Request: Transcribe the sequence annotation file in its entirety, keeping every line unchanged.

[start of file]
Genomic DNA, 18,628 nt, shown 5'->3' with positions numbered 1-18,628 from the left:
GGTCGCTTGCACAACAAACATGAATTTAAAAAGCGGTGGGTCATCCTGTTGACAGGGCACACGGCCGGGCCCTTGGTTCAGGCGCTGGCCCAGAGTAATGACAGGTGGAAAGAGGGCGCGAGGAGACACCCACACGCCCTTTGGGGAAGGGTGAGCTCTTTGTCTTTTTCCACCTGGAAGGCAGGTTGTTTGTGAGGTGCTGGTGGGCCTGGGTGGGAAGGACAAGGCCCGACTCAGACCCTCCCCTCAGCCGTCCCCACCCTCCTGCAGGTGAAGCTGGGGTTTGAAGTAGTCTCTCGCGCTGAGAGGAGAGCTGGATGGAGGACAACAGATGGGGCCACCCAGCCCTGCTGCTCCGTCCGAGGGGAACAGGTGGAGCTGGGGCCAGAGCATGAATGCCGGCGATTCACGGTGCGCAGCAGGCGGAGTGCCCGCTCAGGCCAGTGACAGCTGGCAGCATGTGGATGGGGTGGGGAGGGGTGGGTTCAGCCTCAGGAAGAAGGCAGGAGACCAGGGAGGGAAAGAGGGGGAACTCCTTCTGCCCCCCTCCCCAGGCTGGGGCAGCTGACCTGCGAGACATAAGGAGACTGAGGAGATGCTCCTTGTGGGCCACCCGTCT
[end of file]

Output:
Genomic DNA, 18,628 nt, shown 5'->3' with positions numbered 1-18,628 from the left:
GGTCGCTTGCACAACAAACATGAATTTAAAAAGCGGTGGGTCATCCTGTTGACAGGGCACACGGCCGGGCCCTTGGTTCAGGCGCTGGCCCAGAGTAATGACAGGTGGAAAGAGGGCGCGAGGAGACACCCACACGCCCTTTGGGGAAGGGTGAGCTCTTTGTCTTTTTCCACCTGGAAGGCAGGTTGTTTGTGAGGTGCTGGTGGGCCTGGGTGGGAAGGACAAGGCCCGACTCAGACCCTCCCCTCAGCCGTCCCCACCCTCCTGCAGGTGAAGCTGGGGTTTGAAGTAGTCTCTCGCGCTGAGAGGAGAGCTGGATGGAGGACAACAGATGGGGCCACCCAGCCCTGCTGCTCCGTCCGAGGGGAACAGGTGGAGCTGGGGCCAGAGCATGAATGCCGGCGATTCACGGTGCGCAGCAGGCGGAGTGCCCGCTCAGGCCAGTGACAGCTGGCAGCATGTGGATGGGGTGGGGAGGGGTGGGTTCAGCCTCAGGAAGAAGGCAGGAGACCAGGGAGGGAAAGAGGGGGAACTCCTTCTGCCCCCCTCCCCAGGCTGGGGCAGCTGACCTGCGAGACATAAGGAGACTGAGGAGATGCTCCTTGTGGGCCACCCGTCT